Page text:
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New memorial at St George Hospital pays tribute to organ donors during DonateLife Week

A new memorial paying tribute to organ and tissue donors has been unveiled at St George Hospital to mark DonateLife Week (July 26-August 2).

The memorial, commissioned by the NSW Organ & Tissue Donation Service (part of the DonateLife network), takes the form of a large window decal and was created by indigenous artist Susan Grant.

The finished work, depicting "growth and new life," is located in St George Hospital's acute services building and was unveiled during a ceremony yesterday, Monday.

A South Eastern Sydney Local Health District spokeswoman said the memorial was the first at the hospital to honour organ and tissue donors.

"The memorial aims to commemorate and remember those who have passed away at the hospital and generously given life through organ and tissue donation," she said.

The event was attended by the NSW Organ & Tissue Donation Service's donation specialist nurse based at St George Hospital, Lisa O'Reilly, as well as organ recipient PatriciaScheetz.

Ms Scheetz, of Bangor, suffered type 1 diabetes from childhood, which eventually caused her kidneys to fail.

She relied on kidney dialysis for four hours a day, four times a week to keep her alive prior to receiving a kidney and pancreas transplant.

Also there was Leah Barthel, whose mother Chris Barthel became an organ and tissue donor in 2011 after she suffered a brain aneurysm.

The much-loved primary school teacher at Star of the Sea Miranda had long advocated for organ donation.

"My mother was always passionate about it. She had talked to me about it from the age of 10," Ms Barthel said.

"My dad was killed in a car accident. He was 24 when he died and my mum was a widow at 23.

"It was such a waste and she wanted to spare other people that."

When doctors told Ms Barthel that nothing could be done to save her mother, it was she who brought up organ donation.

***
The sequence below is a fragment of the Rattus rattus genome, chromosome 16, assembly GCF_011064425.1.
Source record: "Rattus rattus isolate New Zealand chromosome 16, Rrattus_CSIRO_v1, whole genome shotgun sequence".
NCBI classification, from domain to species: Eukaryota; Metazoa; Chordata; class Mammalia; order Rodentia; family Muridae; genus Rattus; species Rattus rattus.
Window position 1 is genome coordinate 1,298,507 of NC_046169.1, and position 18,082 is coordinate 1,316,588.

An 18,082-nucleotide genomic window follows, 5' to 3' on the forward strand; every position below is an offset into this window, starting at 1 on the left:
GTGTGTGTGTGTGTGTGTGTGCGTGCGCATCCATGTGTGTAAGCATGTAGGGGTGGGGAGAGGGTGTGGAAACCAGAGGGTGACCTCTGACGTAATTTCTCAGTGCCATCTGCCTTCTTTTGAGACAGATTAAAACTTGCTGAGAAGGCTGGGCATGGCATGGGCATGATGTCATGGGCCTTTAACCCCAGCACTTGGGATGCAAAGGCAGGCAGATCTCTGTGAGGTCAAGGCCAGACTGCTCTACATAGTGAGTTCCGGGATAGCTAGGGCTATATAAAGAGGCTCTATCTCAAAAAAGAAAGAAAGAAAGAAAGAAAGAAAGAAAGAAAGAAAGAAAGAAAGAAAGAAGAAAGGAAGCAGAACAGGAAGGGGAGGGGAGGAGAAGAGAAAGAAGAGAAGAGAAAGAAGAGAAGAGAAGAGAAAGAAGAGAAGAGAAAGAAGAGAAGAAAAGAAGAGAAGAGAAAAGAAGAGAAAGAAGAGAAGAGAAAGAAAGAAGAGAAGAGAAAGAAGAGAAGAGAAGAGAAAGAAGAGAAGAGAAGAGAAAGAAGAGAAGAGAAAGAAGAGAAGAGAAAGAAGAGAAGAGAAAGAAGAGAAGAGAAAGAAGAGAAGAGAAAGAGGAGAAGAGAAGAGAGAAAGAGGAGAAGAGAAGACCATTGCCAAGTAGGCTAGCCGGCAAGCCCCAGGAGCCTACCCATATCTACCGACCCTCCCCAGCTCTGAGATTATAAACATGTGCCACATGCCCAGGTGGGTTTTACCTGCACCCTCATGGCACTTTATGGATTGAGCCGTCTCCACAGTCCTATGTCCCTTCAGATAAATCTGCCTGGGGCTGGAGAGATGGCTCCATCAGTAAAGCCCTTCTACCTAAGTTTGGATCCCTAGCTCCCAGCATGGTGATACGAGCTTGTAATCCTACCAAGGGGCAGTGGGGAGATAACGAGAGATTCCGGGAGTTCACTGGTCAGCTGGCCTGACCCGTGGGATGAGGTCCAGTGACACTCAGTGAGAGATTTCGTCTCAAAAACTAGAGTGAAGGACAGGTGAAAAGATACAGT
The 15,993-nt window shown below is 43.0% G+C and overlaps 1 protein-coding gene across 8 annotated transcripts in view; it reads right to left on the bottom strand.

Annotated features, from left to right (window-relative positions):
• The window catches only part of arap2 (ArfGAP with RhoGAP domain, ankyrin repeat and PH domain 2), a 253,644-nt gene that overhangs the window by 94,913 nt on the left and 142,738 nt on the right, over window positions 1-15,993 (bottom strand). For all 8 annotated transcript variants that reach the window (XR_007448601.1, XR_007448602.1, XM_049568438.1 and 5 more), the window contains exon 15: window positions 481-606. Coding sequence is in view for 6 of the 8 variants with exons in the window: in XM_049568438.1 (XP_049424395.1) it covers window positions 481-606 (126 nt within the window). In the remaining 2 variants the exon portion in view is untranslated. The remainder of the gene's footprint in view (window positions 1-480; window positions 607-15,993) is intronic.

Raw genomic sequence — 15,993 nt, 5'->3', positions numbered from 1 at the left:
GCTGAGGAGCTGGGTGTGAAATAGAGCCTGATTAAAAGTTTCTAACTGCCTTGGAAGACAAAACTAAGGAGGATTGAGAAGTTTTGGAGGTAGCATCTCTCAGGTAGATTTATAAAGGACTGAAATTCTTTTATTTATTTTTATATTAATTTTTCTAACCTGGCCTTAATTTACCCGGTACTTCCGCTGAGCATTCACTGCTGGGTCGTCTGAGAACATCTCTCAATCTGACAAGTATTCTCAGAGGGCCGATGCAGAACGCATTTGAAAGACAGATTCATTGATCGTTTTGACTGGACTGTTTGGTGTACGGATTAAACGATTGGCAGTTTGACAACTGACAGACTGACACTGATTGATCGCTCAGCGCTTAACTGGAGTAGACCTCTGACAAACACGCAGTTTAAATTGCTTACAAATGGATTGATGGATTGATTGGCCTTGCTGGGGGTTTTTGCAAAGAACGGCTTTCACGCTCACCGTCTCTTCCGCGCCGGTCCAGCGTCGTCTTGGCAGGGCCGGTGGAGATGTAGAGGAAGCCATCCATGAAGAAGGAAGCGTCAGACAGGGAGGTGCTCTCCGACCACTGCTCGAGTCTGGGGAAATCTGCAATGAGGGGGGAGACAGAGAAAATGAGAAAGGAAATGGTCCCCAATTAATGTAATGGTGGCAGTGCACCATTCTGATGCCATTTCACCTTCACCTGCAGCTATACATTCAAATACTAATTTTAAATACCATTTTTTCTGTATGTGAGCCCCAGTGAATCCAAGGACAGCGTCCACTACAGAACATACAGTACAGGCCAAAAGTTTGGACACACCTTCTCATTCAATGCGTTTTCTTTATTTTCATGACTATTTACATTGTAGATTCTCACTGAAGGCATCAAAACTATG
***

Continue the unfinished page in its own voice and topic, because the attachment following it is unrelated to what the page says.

She said knowing her mother's wishes when she was battling shock and grief made it easier for her to make the final decision.

"You are not in a logical state but I had no doubt at all," she said.

"Knowing my mother's wishes gave me the gift of clarity."

Ms Barthel shared some beautiful final moments with her mother - including making a copy of her hand prints with the help of a donation specialist nurse - before the machines were switched off - something now possible with some organ and tissue donations.

Her lungs were donated to a woman in her 20s, while two other women each received one of her kidneys. Other tissue was also donated.

Ms Barthel said a letter she later received from the lung transplant recipient came at a very difficult time in her life - and she had no doubt it was a message from her mother.

"The first birthday without my Mum was my 40th and I was not in a good place. I was struggling because I had also lost my dad and had no siblings," she said.

"Then I got a letter from the organ recipient about a week and a half later. She said her children were 'eternally grateful that I am here to love and protect them, especially because they had already lost their father'," she said.

"I took it as a message from my mother."

Time to talk about donation 

DonateLife Week raises awareness of organ and tissue donation and encourages people to register as donors and talk to their families about their wishes.

This year, the NSW Organ & Tissue Donation Service is particularly encouraging young people to talk about becoming an organ donor as figures show they are less likely to be on the register.

"Young Aussies, and in particular young men, are the least likely to have registered as donors, with only 15 per cent of people aged 16 to 35 registered," a spokeswoman said.

"This DonateLife Week, our donation specialists encourage everybody, especially young people, to register and talk to their loved ones about organ donation."

She said just over half of Sutherland Shire's residents aged 16 and over are registered donors - which is better than the national average of one in three.

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